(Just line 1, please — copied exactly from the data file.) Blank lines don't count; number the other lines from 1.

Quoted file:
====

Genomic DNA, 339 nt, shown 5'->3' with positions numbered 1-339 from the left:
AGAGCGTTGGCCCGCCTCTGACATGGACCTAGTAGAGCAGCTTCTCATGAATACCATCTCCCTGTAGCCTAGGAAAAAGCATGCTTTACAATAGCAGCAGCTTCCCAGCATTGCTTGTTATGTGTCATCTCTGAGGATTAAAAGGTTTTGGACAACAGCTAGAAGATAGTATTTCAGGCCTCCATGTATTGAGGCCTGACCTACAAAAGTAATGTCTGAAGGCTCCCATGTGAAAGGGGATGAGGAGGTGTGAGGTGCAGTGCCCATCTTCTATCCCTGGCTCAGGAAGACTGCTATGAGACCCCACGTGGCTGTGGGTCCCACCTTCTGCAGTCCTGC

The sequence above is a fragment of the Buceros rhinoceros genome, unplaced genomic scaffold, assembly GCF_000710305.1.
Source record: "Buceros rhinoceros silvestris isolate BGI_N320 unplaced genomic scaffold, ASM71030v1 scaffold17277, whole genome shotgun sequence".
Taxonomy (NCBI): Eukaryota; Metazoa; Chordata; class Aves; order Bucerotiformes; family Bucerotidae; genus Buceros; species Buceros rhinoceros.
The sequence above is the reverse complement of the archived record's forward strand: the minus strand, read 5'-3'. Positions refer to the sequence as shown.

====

Genomic DNA, 339 nt, shown 5'->3' with positions numbered 1-339 from the left: